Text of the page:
Stan Yagiello
No. 7
Personal information
Born: (1963-05-04) May 4, 1963 (age 57)
Livingston, New Jersey
Height:6 ft 0 in (1.83 m)
Weight:195 lb (88 kg)
Career information
High school:Livingston (NJ)
College:William & Mary
Career history
* Washington Redskins ( 1986)*
 * Offseason and/or practice squad member only
Career highlights and awards
* All-ECAC (1985)
Career NFL statistics
Games played:1
Career Arena statistics
Games played:6
QB Rating:57.97
Player stats at

Stan Yagiello (born May 4, 1963) is a former American football quarterback in the National Football League for the Dallas Cowboys. He also was a member of the Pittsburgh Gladiators and the New York Knights in the Arena Football League. He played college football at William & Mary.

Early years[edit | edit source]

Yagiello grew up in Livingston, New Jersey and attended Livingston High School.[1] He was a member of the state champion baseball and football teams where he was first-team All-State in 1979 and 1980. He was selected by the Cleveland Indians in the 16th round of the 1981 MLB Draft.[2]

College career[edit | edit source]

Yagiello chose to pass on professional baseball and accepted a football scholarship from The College of William & Mary.[3] As a true freshman, he appeared in 3 games as a backup behind Chris Garrity, before being redshirted.

As a redshirt freshman, he platooned at quarterback with Dave Murphy, until the sixth game of the season against Dartmouth College, when he took over the regular starting role.[4][5]

As a sophomore, he had 18 out of 28 completions for 236 yards, 3 touchdown passes and one rushing touchdown, in a 28-12 win against the Virginia Military Institute.[6]

As a junior, he had 261 completions (school record) out of 428 pass attempts (school record) for 2,801 passing yards (second in school history).

As a fifth year senior, he had 240 completions (second in school history) out of 413 pass attempts (second in school history) for 2,962 passing yards (school record), 23 touchdown passes (school record) and was ranked 11th nationally in passing efficiency.[7] He made 24 completions for 405 yards (school record) and 2 touchdowns, in a 31-14 win against James Madison University.[8] He had 345 passing yards (second in school history) against Norfolk State University.

He finished his college football career as the first four-year starter in school history.[9] He also set career school records with 737 completions out of 1,246 pass attempts for 8,249 passing yards, 51 touchdown passes and twenty 200-yard passing games.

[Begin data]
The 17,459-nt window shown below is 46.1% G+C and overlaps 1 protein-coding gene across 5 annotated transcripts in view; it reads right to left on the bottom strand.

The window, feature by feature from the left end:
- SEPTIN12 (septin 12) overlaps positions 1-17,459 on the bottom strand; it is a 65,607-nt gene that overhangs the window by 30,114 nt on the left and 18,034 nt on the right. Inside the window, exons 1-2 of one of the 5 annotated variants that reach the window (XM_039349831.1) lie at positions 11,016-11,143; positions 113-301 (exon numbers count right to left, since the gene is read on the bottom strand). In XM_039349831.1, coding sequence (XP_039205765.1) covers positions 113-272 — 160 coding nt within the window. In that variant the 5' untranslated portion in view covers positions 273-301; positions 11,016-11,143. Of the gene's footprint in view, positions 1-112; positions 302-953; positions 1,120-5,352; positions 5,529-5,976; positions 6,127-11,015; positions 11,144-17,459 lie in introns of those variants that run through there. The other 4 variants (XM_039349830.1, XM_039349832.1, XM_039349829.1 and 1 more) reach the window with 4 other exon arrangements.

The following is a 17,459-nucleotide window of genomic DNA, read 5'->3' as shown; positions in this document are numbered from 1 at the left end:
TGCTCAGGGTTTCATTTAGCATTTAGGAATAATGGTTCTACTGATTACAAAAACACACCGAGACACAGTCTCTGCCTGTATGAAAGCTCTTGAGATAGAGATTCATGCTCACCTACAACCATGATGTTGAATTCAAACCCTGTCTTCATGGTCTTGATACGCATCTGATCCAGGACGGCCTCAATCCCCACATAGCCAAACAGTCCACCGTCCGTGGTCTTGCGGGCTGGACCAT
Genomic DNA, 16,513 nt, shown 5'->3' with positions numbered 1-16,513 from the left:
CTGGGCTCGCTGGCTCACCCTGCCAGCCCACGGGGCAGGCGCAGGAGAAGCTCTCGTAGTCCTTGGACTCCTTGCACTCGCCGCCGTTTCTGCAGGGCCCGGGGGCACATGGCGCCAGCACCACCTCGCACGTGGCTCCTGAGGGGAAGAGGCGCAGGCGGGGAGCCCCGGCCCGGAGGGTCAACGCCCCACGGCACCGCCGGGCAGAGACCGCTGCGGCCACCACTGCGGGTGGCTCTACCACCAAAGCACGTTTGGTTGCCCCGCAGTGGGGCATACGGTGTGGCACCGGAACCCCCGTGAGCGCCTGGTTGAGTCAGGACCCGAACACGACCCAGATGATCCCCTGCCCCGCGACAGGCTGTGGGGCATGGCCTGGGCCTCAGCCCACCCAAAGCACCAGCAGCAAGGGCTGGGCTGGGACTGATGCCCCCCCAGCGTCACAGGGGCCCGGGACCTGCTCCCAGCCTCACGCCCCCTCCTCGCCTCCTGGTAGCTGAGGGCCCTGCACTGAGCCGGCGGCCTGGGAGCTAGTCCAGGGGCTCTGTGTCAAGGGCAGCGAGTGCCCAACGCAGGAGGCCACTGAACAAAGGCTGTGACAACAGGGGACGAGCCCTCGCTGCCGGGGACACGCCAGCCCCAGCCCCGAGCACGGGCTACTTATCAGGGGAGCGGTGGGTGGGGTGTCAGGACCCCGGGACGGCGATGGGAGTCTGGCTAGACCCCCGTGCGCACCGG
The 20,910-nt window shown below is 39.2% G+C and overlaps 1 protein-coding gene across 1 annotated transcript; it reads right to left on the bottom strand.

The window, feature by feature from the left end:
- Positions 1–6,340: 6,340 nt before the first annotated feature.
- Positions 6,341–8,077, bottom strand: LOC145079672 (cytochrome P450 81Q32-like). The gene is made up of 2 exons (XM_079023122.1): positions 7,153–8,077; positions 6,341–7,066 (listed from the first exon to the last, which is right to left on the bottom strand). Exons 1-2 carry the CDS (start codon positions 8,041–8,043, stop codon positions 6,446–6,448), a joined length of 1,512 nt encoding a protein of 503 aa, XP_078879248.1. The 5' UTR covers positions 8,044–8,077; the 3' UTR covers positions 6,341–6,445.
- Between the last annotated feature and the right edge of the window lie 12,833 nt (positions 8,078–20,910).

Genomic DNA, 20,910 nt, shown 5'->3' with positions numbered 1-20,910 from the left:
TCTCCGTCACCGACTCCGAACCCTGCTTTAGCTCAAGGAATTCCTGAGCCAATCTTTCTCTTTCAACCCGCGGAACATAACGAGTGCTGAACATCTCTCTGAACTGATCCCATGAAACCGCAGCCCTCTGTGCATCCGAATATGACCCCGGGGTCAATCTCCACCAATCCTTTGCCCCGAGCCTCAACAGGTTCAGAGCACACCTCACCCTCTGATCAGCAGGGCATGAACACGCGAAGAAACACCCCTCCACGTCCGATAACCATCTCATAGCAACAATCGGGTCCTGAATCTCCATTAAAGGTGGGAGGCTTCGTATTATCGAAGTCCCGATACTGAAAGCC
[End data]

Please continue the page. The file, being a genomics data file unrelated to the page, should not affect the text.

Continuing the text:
Yagiello also played college baseball, leading his team with a .437 batting average and a .470 on-base percentage as a junior in 1984.[10][3]

In 1997, he was inducted into the William and Mary Athletics Hall of Fame.

Professional career[edit | edit source]

Washington Redskins[edit | edit source]

Yagiello was signed as an undrafted free agent by the Washington Redskins after the 1986 NFL Draft, when he dropped because he wasn't considered as having the height needed to play professional football.[7] On August 18, he was released to make room for quarterback Doug Williams, who was coming from the United States Football League.[11][3]

Toronto Argonauts[edit | edit source]

On February 5, 1987, he signed with the Toronto Argonauts of the Canadian Football League.[12] He was released on June 19.

Montreal Alouettes[edit | edit source]

In June 1987, after his release from the Argonauts, Yagiello signed with the Montreal Alouettes. He was released a few weeks afterwards.[3]

Pittsburgh Gladiators (AFL)[edit | edit source]

On July 6, 1987, he was signed by the Pittsburgh Gladiators of the Arena Football League, to replace backup quarterback Kevin Russell.[3]

Dallas Cowboys[edit | edit source]

After the NFLPA strike was declared on the third week of the 1987 season, those contests were canceled (reducing the 16 game season to 15) and the NFL decided that the games would be played with replacement players. On September 21, he was signed to be a part of the Dallas Cowboys replacement team, that was given the mock name "Rhinestone Cowboys" by the media.[13] He was a backup quarterback behind Kevin Sweeney, Danny White and Loren Snyder. He played in one game and was cut on October 7.[14]

New York Knights[edit | edit source]

In 1987, he was signed by the New York Knights of the Arena Football League to be the backup quarterback.[15] He was released on June 2, 1988.[16]

References[edit | edit source]

  1. "Bodnar in star spot at William and Mary". Rahway New Record. November 3, 1983. Retrieved February 18, 2013.
  2. "Stan Yagiello MLB". Baseball Reference. USA TODAY Sports. Retrieved January 12, 2018.
  3. 3.0 3.1 3.2 3.3 3.4 Gary Tuma (July 7, 1987). "Gladiators release Russell, sign Yagiello". Pittsburgh Post-Gazette.,1977664. Retrieved January 12, 2019.
  4. "College Football Preview". Retrieved January 12, 2019.
  5. "Wallace Injured as Midshipmen Rout William and Mary, 39-3". Retrieved January 12, 2019.
  6. "Stan Yagiello passed for three touchdowns and ran for...". Retrieved January 12, 2019.
  7. 7.0 7.1 "Fanfare". Retrieved January 12, 2019.
  8. "William & Mary 31, James Madison 14". Retrieved January 12, 2019.
  9. "Former Tribe Great David Corley '03 Elected to W&M Athletics Hall of Fame". Retrieved January 12, 2019.
  10. "Former Tribe Great David Corley '03 Elected to W&M Athletics Hall of Fame". Retrieved January 12, 2019.
  11. "The Washington Redskins Monday released former USFL kicker Jim Asmus". Retrieved January 12, 2019.
  12. Argos sign QB. (1987, Feb 06). The Vancouver Sun, pp. D.3-D3.
  13. "On the Field, Jets Fall to Dallas". Retrieved April 21, 2018.
  14. "Cowboys".,2469815&hl=es. Retrieved January 12, 2019.
  15. "Stan Yagiello". ArenaFan. Retrieved January 12, 2019.
  16. "Transactions". Retrieved January 12, 2019.

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